I would rather talk to a civilian than an actual military person, because I thought the military person in their head was thinking, ‘Suck it up, get back to what to you got to do.’
Self-stigma can result in low self-esteem and a decreased confidence in one’s own abilities, both of which are linked to the avoidance of opportunities related to employment and living independently. The tendency for someone with mental illness to believe negative stereotypes about themselves can, in fact, worsen the course of their mental illness because it may lead them to lose hope and undermine their own goals.5 Self-stigma is also associated with decreased intentions to seek out help.2
Hope for Veterans: Getting Help Takes Courage
Even though there are many options available to those who need mental health treatment, servicemembers’ utilization of these options is low. To help, the military is attempting to make a cultural shift in which they discuss treatment-seeking as a sign of strength, for example with resources such as the Real Warriors campaign.6
As a veteran of the U.S. military, you have sacrificed a lot to serve our country. When you are struggling, you do not deserve to be left without care. It’s normal to perceive that others may think less of you if you ask for help, but in reality, asking for treatment is a true sign of courage and resilience. Your well-being matters. We are here to help. Our parent company, American Addiction Centers, is committed to the health of our country’s veterans. We have worked with the VA to provide two treatment centers (one on each coast) that are authorized community care providers for eligible veterans. Both our Las Vegas treatment center and our Hollywood, FL facility have dedicated veterans’ programs where we provide tailored treatment to serve you. These programs are only offered to veterans and first responders, so you’ll receive treatment in a community that can relate to your experiences and where you won’t feel judged. You can call us at time of the day, any day of the week to learn more about how we can help you at 949-565-2377.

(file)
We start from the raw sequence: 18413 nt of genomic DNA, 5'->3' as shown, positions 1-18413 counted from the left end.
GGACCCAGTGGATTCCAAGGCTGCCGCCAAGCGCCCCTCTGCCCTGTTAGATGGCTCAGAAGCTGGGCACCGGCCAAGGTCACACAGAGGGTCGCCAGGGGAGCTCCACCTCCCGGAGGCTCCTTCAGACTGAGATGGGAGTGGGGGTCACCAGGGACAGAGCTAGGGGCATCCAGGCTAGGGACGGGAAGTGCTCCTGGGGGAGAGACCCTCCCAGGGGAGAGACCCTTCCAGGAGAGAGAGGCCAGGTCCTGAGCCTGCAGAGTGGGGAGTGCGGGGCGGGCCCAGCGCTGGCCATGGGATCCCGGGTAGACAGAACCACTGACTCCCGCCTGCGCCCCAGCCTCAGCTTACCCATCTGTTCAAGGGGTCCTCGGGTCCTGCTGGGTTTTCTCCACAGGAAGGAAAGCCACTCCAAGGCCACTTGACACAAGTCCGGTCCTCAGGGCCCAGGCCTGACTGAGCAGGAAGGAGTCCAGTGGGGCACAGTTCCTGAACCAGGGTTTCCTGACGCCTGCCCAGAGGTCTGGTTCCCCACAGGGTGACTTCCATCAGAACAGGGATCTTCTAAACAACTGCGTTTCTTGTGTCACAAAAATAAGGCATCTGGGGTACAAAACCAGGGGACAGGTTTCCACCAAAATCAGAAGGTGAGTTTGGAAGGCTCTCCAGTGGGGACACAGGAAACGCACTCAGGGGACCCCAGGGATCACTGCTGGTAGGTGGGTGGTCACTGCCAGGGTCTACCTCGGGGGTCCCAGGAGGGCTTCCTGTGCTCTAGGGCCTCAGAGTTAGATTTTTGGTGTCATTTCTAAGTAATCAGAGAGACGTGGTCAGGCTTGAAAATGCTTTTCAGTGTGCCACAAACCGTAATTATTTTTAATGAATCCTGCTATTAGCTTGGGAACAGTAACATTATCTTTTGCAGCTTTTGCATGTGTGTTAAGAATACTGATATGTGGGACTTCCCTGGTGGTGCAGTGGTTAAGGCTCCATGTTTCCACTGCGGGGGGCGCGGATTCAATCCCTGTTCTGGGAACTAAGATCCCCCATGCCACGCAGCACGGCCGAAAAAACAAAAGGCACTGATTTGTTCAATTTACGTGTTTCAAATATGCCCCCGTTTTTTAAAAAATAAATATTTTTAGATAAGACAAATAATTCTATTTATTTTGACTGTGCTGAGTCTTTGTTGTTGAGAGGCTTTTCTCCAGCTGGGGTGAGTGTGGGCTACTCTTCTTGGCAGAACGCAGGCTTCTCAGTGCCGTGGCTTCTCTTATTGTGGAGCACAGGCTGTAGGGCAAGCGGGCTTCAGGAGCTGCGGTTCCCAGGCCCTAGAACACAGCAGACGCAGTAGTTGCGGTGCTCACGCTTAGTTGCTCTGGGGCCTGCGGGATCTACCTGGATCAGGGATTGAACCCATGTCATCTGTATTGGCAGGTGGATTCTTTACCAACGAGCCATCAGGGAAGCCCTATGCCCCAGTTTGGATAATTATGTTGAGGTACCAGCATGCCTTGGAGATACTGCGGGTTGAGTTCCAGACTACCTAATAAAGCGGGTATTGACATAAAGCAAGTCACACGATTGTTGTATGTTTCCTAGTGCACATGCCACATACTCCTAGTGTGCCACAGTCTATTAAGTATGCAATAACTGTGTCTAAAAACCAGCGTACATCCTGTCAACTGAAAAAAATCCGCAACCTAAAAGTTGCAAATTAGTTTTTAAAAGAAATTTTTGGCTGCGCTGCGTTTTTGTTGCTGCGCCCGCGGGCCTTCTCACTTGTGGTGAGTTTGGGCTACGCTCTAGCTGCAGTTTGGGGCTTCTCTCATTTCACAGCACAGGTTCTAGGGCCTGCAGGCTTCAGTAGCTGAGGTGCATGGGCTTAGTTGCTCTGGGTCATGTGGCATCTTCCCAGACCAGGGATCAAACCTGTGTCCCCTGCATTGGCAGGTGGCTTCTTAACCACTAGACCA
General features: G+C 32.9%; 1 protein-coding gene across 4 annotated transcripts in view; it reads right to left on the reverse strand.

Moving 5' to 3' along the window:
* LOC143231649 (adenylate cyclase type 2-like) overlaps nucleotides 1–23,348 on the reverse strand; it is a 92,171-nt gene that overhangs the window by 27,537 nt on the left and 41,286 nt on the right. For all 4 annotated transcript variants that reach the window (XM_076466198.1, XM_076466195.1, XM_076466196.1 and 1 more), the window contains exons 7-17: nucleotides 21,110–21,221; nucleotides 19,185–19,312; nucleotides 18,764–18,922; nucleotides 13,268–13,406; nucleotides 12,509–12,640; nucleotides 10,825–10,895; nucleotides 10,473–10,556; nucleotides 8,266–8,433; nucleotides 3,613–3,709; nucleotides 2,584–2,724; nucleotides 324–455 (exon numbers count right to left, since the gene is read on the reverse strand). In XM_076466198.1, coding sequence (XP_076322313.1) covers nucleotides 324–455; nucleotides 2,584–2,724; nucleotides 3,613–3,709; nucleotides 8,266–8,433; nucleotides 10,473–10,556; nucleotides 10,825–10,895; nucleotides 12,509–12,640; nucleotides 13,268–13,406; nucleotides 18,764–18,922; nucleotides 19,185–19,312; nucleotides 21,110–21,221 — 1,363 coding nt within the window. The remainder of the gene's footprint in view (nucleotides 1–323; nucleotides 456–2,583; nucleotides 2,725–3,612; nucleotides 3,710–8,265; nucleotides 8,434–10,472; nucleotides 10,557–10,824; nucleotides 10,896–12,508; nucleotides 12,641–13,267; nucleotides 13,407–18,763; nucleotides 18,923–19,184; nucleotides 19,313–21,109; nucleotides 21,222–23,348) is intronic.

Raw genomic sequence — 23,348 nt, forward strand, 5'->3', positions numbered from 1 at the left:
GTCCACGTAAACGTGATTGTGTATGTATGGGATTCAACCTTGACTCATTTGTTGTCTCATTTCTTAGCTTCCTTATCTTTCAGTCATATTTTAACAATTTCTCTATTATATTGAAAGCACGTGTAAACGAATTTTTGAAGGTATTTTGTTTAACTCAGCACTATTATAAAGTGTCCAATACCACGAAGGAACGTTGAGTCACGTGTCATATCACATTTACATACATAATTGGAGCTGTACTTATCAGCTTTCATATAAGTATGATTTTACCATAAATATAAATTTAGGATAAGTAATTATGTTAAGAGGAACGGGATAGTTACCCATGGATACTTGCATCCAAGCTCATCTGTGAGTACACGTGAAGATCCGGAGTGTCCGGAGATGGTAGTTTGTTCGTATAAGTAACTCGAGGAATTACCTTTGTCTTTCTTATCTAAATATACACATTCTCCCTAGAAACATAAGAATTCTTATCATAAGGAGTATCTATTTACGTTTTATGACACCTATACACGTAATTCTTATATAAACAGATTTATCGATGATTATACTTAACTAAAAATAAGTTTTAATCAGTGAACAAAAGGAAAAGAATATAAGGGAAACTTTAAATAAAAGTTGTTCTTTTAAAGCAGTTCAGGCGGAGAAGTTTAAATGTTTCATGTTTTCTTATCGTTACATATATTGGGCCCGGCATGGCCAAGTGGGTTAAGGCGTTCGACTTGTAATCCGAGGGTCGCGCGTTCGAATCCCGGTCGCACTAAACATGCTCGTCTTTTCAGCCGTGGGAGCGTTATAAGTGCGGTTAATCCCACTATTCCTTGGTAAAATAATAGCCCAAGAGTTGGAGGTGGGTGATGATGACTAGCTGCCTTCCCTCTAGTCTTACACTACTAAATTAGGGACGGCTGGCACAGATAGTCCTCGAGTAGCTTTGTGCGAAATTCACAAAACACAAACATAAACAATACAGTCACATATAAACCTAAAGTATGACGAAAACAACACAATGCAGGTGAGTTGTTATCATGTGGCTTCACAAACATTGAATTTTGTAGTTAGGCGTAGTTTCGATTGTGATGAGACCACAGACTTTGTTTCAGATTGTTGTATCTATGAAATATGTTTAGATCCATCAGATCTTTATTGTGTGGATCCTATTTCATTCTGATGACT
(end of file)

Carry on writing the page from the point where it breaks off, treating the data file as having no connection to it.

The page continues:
- Government of Western Australia Department of Health. (2009). Stigma, Discrimination, and Mental Illness.
- Marie-Louise Sharp, Nicola T. Fear, Roberto J. Rona, Simon Wessely, Neil Greenberg, Norman Jones, Laura Goodwin, Stigma as a Barrier to Seeking Health Care Among Military Personnel With Mental Health Problems, Epidemiologic Reviews, Volume 37, Issue 1, 2015, Pages 144–162,
- Cheney AM, Koenig CJ, Miller CJ, et al. Veteran-centered barriers to VA mental healthcare services use. BMC Health Serv Res. 2018;18(1):591. Published 2018 Jul 31. doi:10.1186/s12913-018-3346-9
- Corrigan, P. W., Larson, J. E., & Rüsch, N. (2009). Self-stigma and the “why try” effect: impact on life goals and evidence-based practices. World psychiatry : official journal of the World Psychiatric Association (WPA), 8(2), 75–81. https://doi.org/10.1002/j.2051-5545.2009.tb00218.x
- Corrigan PW, Rao D. On the self-stigma of mental illness: stages, disclosure, and strategies for change. Can J Psychiatry. 2012;57(8):464–469. doi:10.1177/070674371205700804
- RAND Corporation. (2014). Mental Health Stigma in the Military.